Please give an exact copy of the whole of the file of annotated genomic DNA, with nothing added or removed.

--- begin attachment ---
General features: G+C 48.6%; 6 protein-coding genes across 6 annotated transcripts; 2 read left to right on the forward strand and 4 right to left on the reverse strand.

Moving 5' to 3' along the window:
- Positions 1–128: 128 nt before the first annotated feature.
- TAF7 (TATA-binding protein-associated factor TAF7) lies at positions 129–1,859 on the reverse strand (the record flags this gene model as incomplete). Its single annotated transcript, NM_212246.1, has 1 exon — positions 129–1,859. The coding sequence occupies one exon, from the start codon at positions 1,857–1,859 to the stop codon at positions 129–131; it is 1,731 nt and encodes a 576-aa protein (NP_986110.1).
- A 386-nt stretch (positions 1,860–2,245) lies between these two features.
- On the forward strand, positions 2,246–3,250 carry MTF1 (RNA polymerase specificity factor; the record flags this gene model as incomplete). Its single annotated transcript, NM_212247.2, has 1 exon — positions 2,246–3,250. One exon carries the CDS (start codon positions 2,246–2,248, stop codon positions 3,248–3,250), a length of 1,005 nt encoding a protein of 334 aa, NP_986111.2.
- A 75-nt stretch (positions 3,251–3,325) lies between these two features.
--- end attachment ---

General features: G+C 48.6%; 6 protein-coding genes across 6 annotated transcripts; 2 read left to right on the forward strand and 4 right to left on the reverse strand.

Moving 5' to 3' along the window:
- Positions 1–128: 128 nt before the first annotated feature.
- TAF7 (TATA-binding protein-associated factor TAF7) lies at positions 129–1,859 on the reverse strand (the record flags this gene model as incomplete). Its single annotated transcript, NM_212246.1, has 1 exon — positions 129–1,859. The coding sequence occupies one exon, from the start codon at positions 1,857–1,859 to the stop codon at positions 129–131; it is 1,731 nt and encodes a 576-aa protein (NP_986110.1).
- A 386-nt stretch (positions 1,860–2,245) lies between these two features.
- On the forward strand, positions 2,246–3,250 carry MTF1 (RNA polymerase specificity factor; the record flags this gene model as incomplete). Its single annotated transcript, NM_212247.2, has 1 exon — positions 2,246–3,250. One exon carries the CDS (start codon positions 2,246–2,248, stop codon positions 3,248–3,250), a length of 1,005 nt encoding a protein of 334 aa, NP_986111.2.
- A 75-nt stretch (positions 3,251–3,325) lies between these two features.